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Theory of Complex Bio-Systems

Prof. Ulrich Gerland

Research Field

In physics, interactions between particles follow laws. In biology, interactions between biomolecules serve a function. We study the physics of biological functions. In particular, we are interested in cases where the implementations of biological functions are constrained by physical principles. Methods from statistical physics help to describe the functioning of complex biomolecular systems on a coarse-grained, but quantitative level.

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James-Franck-Str. 1/I
85748 Garching b. München

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Course with Participations of Group Members

Offers for Theses in the Group

Pattern formation and regeneration in cell layers

Pattern formation in cell layers is experimentally studied in both biological and synthetic systems. For instance, in developmental biology, the correct relative positioning of different cell types is essential to ensure that the organism functions correctly. This project will explore some of the underlying physical concepts with a theoretical approach. Whilst many models for pattern formation exist, the focus here is on cellularized systems with interactions only between neighboring cells. This form of communication has previously received less attention from theoretical research than e.g. long-range diffusible signals as a means of communication. Our goal is to explore fundamental limits and patterning concepts with a simple top-down model based on cellular automata. Building on previous work, the project will concentrate on exploring mechanisms of pattern formation with the goal of investigating how cell division and cell death can influence pattern formation in tissues and how tissue regeneration following damage can be achieved. Successful work on this project requires some background in the concepts and methods of statistical physics, as well as skills in computational problem solving.

suitable as
  • Bachelor’s Thesis Physics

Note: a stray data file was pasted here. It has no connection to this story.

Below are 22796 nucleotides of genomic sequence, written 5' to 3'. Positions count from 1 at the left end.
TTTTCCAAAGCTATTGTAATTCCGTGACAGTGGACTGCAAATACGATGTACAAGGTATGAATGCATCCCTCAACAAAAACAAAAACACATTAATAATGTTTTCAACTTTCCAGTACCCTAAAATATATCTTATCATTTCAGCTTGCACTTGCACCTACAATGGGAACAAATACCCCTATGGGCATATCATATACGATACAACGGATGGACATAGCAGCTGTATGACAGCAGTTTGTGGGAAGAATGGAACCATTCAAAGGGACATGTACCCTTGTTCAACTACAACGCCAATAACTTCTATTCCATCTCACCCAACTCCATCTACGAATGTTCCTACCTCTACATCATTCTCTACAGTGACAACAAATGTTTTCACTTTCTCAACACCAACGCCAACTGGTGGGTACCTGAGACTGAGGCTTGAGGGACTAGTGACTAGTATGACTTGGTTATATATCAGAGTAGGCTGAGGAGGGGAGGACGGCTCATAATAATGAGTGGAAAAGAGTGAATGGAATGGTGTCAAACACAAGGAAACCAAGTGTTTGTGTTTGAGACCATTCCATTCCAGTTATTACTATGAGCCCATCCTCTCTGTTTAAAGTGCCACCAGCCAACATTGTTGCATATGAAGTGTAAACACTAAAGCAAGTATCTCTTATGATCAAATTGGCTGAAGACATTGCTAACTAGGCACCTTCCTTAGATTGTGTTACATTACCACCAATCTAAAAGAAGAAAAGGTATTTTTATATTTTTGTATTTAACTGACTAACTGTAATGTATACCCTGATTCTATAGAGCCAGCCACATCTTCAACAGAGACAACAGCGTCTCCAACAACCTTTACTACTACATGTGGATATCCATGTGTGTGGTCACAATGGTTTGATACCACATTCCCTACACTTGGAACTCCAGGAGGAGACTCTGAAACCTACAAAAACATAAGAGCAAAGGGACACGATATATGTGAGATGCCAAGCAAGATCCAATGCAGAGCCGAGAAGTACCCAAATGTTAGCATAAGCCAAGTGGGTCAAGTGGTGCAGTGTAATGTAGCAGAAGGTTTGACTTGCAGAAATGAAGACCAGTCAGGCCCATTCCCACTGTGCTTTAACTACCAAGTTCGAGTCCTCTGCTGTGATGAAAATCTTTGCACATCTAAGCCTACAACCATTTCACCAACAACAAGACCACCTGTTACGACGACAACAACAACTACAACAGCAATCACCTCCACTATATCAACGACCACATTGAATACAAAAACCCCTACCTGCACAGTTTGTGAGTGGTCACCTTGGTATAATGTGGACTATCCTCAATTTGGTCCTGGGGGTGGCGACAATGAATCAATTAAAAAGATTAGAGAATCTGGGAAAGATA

Supervisor: Ulrich Gerland
Interplay of mechanics and information processing in cell tissues

A common theme in developmental biology and useful feature for synthetic systems is the coupling of patterning processes (cell differentiation) with mechanical processes and cell growth and death. Understanding the interplay of these different processes is crucial to be able to explain development, as well as to manipulate pattern formation processes in  synthetic systems. In this thesis, a well-known model of tissue dynamics will be implemented and coupled to intercellular signaling dynamics in order to answer questions about the stability and robustness of the pattern creation process and the role of initial and boundary conditions. Of particular interest will be the study of feedbacks between the ‘mechanics’ and the ‘information processing’ in these systems.

suitable as
  • Master’s Thesis Biophysics
  • Master’s Thesis Applied and Engineering Physics
  • Master’s Thesis Theoretical and Mathematical Physics
Supervisor: Ulrich Gerland
Pattern formation based on short-range communication between cells

Pattern formation in cell layers is experimentally studied in both biological and synthetic systems. For instance, in developmental biology, the correct relative positioning of different cell types is essential to ensure that the organism functions correctly. This project will explore some of the underlying physical concepts with a theoretical approach. Whilst many models for pattern formation exist, the focus here is on cellularized systems with interactions only between neighboring cells. This form of communication has previously received less attention from theoretical research than e.g. long-range diffusible signals as a means of communication. Our goal is to explore fundamental limits and patterning concepts with a simple top-down model based on cellular automata. Building on previous work, the project will concentrate on investigating how the interaction range between cells can influence the ability to realiably create typical biological patterns such as a heterogeneous stripe-pattern. Successful work on this project requires some background in the concepts and methods of statistical physics, as well as skills in computational problem solving.

suitable as
  • Bachelor’s Thesis Physics
Supervisor: Ulrich Gerland

Current and Finished Theses in the Group

Bacterial Competition during Carbon Starvation
Abschlussarbeit im Masterstudiengang Physik (Biophysik)
Themensteller(in): Ulrich Gerland
Distinction between bunching or purely statistical positioning of nucleosomes
Abschlussarbeit im Masterstudiengang Physik (Biophysik)
Themensteller(in): Ulrich Gerland
Single-Cell Analysis of E.Coli bacteria on a Microfluidic Device
Abschlussarbeit im Masterstudiengang Physik (Biophysik)
Themensteller(in): Ulrich Gerland
Integration of Synaptic Inputs to Purkinje Cells
Abschlussarbeit im Masterstudiengang Physik (Biophysik)
Themensteller(in): Ulrich Gerland
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